As a second-year medical student with aspirations to be a surgeon, 23-year-old Emmanuel knows the importance of having two fully functioning hands.  However, when he intervened to help a woman being harassed by a drunk man his dominant right hand was cut deeply by a knife, making it impossible to use his hand.

In 2018, Emmanuel had a first stage tendon graft completed by local surgeons in Papua New Guinea.  In this procedure a tendon was removed, and an artificial ‘spacer’ put in to create a channel for a new tendon to go through.

In their recent surgical mentoring program in PNG, Interplast volunteer plastic and reconstructive surgeon Mr Siddharth (Sid) Karanth, the Interplast team and the team at Port Moresby General Hospital performed a second stage tendon repair and graft.

Interplast volunteer hand therapist Penny McMahon explained that Emmanuel was quite lucky.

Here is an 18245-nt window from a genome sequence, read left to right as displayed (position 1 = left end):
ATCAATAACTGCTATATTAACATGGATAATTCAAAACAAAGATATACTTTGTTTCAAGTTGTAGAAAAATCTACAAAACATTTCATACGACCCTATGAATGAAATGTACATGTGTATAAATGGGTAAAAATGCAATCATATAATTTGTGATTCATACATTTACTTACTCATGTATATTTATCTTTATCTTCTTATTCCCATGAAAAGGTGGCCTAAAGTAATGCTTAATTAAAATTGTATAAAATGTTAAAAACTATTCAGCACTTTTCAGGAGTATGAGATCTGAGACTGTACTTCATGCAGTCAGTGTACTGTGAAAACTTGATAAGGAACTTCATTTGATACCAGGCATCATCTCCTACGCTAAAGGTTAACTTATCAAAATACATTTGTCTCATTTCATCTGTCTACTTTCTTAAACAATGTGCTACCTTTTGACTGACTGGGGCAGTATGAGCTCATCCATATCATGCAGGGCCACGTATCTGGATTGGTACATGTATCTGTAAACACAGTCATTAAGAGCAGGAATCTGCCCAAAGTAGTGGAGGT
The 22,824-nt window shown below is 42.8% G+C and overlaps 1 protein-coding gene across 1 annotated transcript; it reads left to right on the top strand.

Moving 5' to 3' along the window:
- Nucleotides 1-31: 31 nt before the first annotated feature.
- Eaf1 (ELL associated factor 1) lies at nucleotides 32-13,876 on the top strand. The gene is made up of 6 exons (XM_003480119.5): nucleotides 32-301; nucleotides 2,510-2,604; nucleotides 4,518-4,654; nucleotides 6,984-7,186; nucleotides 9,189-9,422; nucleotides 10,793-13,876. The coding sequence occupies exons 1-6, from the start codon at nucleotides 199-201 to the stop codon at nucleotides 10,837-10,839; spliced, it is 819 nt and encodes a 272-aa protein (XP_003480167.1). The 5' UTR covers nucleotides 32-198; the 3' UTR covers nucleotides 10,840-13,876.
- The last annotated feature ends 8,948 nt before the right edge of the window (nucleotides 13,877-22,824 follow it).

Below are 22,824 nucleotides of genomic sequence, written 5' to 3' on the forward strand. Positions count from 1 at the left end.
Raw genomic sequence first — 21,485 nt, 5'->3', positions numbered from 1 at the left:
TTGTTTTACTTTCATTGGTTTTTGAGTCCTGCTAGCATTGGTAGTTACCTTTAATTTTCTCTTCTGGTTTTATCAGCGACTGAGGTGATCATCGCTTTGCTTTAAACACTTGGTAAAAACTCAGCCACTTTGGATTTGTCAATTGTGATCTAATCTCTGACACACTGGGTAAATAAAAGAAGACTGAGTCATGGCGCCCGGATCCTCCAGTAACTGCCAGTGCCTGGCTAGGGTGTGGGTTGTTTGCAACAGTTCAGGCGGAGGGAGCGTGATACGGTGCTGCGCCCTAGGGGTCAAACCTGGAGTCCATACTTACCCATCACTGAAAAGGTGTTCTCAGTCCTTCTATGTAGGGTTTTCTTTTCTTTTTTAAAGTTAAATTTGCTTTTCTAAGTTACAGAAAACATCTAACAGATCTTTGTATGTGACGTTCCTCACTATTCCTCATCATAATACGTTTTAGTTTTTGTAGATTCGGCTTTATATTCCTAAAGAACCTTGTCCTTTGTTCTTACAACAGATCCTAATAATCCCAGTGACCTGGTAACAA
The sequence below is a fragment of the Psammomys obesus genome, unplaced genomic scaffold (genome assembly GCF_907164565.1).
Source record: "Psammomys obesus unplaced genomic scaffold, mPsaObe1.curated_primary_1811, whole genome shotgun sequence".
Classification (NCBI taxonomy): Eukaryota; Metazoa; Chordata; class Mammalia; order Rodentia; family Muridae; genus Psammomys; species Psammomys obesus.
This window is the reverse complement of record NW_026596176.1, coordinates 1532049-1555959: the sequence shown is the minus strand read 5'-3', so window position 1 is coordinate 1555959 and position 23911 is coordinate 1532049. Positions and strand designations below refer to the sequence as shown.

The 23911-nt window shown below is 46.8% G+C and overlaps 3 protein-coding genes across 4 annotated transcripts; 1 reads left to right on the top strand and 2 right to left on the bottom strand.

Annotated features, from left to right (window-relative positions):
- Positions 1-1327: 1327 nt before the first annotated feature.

“Emmanuel had a palmaris longus muscle.  This is essentially an extra muscle in the arm which could be used to graft the new tendon.  Only about 85 per cent of people have a palmaris longus muscle.” Penny said.

“This makes for a much easier recovery because a muscle is taken which doesn’t play a vital role,” she said.

Penny said that it is very important to actively involve a patient in their recovery.

“Emmanuel had a good understanding of anatomy and what had been done surgically.  This really helped with his recovery.”

Penny demonstrated a hand flex to Emmanuel, who then flexed his hand.  Penny said: “See! You have just shown that every tendon is intact, and that the surgery was 100 per cent successful!”

Emmanuel was looking forward to returning to his studies with new-found insight into hand surgery, hand therapy and being a patient in hospital.

The Interplast surgical mentoring program to PNG was supported by the Royal Australasian College of Surgeons.  The allied health mentoring program was supported by a private donor and the nurse education program was supported by Rotary Club of Melbourne.